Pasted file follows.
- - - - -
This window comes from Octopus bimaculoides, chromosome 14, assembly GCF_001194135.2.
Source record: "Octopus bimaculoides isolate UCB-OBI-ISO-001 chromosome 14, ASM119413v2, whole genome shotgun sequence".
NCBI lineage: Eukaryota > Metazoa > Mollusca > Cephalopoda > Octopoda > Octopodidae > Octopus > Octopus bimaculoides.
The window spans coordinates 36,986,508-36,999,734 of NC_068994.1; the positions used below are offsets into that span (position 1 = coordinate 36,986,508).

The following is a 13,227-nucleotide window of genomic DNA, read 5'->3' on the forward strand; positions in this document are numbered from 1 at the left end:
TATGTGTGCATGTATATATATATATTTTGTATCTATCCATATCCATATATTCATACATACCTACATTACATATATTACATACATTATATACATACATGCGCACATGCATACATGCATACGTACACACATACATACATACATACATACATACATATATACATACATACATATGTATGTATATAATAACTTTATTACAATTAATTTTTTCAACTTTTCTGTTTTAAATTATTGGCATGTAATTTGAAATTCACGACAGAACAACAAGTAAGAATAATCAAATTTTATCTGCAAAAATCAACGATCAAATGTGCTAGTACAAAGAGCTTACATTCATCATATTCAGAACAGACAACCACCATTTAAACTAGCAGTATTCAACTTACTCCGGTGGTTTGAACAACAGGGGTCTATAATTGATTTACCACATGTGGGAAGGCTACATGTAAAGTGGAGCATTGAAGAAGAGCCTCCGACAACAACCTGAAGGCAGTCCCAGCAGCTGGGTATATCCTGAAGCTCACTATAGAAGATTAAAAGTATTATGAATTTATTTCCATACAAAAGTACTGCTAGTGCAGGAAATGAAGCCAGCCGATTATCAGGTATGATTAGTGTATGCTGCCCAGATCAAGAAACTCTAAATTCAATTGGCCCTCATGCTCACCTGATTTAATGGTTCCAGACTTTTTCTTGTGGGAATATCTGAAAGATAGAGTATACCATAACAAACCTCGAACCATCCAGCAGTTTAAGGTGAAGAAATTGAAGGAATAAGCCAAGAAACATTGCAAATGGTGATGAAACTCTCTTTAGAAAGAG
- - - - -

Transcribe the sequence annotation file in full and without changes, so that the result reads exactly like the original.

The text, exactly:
This window comes from Octopus bimaculoides, chromosome 14, assembly GCF_001194135.2.
Source record: "Octopus bimaculoides isolate UCB-OBI-ISO-001 chromosome 14, ASM119413v2, whole genome shotgun sequence".
NCBI lineage: Eukaryota > Metazoa > Mollusca > Cephalopoda > Octopoda > Octopodidae > Octopus > Octopus bimaculoides.
The window spans coordinates 36,986,508-36,999,734 of NC_068994.1; the positions used below are offsets into that span (position 1 = coordinate 36,986,508).

The following is a 13,227-nucleotide window of genomic DNA, read 5'->3' on the forward strand; positions in this document are numbered from 1 at the left end:
TATGTGTGCATGTATATATATATATTTTGTATCTATCCATATCCATATATTCATACATACCTACATTACATATATTACATACATTATATACATACATGCGCACATGCATACATGCATACGTACACACATACATACATACATACATACATACATATATACATACATACATATGTATGTATATAATAACTTTATTACAATTAATTTTTTCAACTTTTCTGTTTTAAATTATTGGCATGTAATTTGAAATTCACGACAGAACAACAAGTAAGAATAATCAAATTTTATCTGCAAAAATCAACGATCAAATGTGCTAGTACAAAGAGCTTACATTCATCATATTCAGAACAGACAACCACCATTTAAACTAGCAGTATTCAACTTACTCCGGTGGTTTGAACAACAGGGGTCTATAATTGATTTACCACATGTGGGAAGGCTACATGTAAAGTGGAGCATTGAAGAAGAGCCTCCGACAACAACCTGAAGGCAGTCCCAGCAGCTGGGTATATCCTGAAGCTCACTATAGAAGATTAAAAGTATTATGAATTTATTTCCATACAAAAGTACTGCTAGTGCAGGAAATGAAGCCAGCCGATTATCAGGTATGATTAGTGTATGCTGCCCAGATCAAGAAACTCTAAATTCAATTGGCCCTCATGCTCACCTGATTTAATGGTTCCAGACTTTTTCTTGTGGGAATATCTGAAAGATAGAGTATACCATAACAAACCTCGAACCATCCAGCAGTTTAAGGTGAAGAAATTGAAGGAATAAGCCAAGAAACATTGCAAATGGTGATGAAACTCTCTTTAGAAAGAG